In this historical-fantasy scenario, a major protagonist has been given the ability to transform into every animal species that Earth has and had offered, alive and extinct. (Which means if he wants to be a T. rex or a Quetzalcoatlus in a medieval landscape that has no knowledge of their existence, he can.) He can only transform into himself and himself as the other species, so spying around disguised as someone else is impossible. (Further clarification, a shapeshifter named "Bob" can't transform into his next door neighbor "Kevin".)

What other side effects would shapeshifting put on the protagonist?

  • 2
    $\begingroup$ Good foundation for a question! Please give us something to work with! This is one of those "infinite list of things" questions that needs to be narrowed down and put into focus for it to be a useful query. VTC $\endgroup$
    – elemtilas
    Aug 22 '21 at 12:15
  • $\begingroup$ Asking about "other" side effects when the question does not present any side effect is lazy. $\endgroup$
    – AlexP
    Aug 22 '21 at 13:37
  • $\begingroup$ Are we breaking physics here? If man becomes Brachiosaur, does he get to more or less float gently above the landscape with the occasional upthrust or is he Brachiosaurus weight? If a flea, does he sink into the ground? Does he burn energy at the rate of the respective animal's rate, or just a human? Does his brain shrink to fit the new skull - ie. does he lose smarts? $\endgroup$ Aug 22 '21 at 13:54
  • $\begingroup$ Could you explain how shapeshifting works and what are the limits of this ability? $\endgroup$
    – Otkin
    Aug 22 '21 at 17:23
  • $\begingroup$ It might be better to elaborate a bit on how it works. Is it magic ("well you see there's an explanation but you wouldn't understand it even if I tried " also counts) or biological (as in he needs to change into something the same weight, and he'll cook up if he changes too fast so it takes a lot of time)? Are the effects of mass shifting and size shifting notorious? By changing into his version of other creatures, does he keep his human knowledge or does his entire brain capabilities also convert into the other creature's? The wording can allow for a lot to be supoosed. $\endgroup$ Aug 22 '21 at 17:46


A shapeshifter can use this to a great advantage. Imagine a virus or bacteria infecting you. It's bad, because you're the optimal conditions for this virus or bacteria to spread.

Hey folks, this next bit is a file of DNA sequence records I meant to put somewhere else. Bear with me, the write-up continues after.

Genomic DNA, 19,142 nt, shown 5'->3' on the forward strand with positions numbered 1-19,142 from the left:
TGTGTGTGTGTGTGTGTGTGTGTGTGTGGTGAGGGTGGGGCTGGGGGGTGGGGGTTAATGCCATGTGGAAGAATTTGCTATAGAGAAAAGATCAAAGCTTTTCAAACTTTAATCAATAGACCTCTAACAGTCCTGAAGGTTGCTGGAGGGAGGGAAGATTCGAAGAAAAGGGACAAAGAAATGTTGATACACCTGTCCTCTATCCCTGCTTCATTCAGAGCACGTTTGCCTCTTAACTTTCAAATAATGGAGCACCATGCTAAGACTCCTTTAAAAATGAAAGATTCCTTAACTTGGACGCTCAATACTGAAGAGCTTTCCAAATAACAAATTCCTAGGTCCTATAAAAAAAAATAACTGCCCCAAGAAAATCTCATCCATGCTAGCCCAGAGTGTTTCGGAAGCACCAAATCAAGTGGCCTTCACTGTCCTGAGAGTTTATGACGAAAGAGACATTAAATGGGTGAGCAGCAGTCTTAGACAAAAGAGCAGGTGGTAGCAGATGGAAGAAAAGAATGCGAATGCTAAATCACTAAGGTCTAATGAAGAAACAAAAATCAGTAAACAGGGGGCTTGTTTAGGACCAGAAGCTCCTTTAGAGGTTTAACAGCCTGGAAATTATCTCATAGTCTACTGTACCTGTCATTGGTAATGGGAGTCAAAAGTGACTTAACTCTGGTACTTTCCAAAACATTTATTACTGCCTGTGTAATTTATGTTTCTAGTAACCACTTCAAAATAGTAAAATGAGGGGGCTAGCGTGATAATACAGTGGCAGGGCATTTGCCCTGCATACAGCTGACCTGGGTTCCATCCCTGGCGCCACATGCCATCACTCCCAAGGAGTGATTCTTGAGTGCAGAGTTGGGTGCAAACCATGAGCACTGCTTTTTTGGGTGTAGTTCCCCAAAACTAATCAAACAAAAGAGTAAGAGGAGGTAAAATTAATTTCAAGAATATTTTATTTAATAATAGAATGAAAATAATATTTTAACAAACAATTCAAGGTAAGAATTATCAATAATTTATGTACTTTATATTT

And then you change the game.

Change into a creature that is unaffected by that particular virus or very good at beating the bacteria. Cold-blooded, warm-blooded, living together with it (bats!), having crude but effective immune systems, or simply being slightly different can turn the tide in a short time. Very few sicknesses or parasites can get a hold on you.

Healing damage is also easy, as you morph anyway. With such drastic changes, healing a wound at the same time seems trivial.


The psychology seems to be the greatest problem. How do you change into something else without losing brain power? Humans are the pinnacle of intelligence, understanding, planning and memory. Changing to a tiger will make you stronger, but jow can you still remember to tie your shoes? Taking the brain power with you is a difficult task, as the human brain is specifically grown in a very large head. Cramming that in other species that are certainly not optimised for it can lead to major problems.

If this is solved, you still need to grow a lot of muscle menory. Sure you can probably grow it that normal walking, running, flying or whatever is required works, but you'll not be optimised. Imagine changing into a human and be presented cutlery. Could you really use it? I mean the first so many times I was eating with sticks was incredibly challenging. That and a thousand tiny things are learned in years growing up. Changing into different creatures will mean you miss all that. All creatures you control will be basic in that control sense.

Finally you might lose identity. Who you are and what you are keep us grounded. If you change regularly, you need to have a special kind of mindset to not go completely bonkers.


How far does the change go? Where do chemicals and nutrients go? If you eat grass as a cow, what will happen to the food in the 4 stomachs when changing? Where does the venom of a snake go? What happens to the dead stuff like hair and nails when changing? Where does extra mass go, or if you don't have enough? How do you power all this? Much can easily be handled by suspension of disbelief, as these kinds of strange things happen in fiction all the time. Yet it us worth mentioning.


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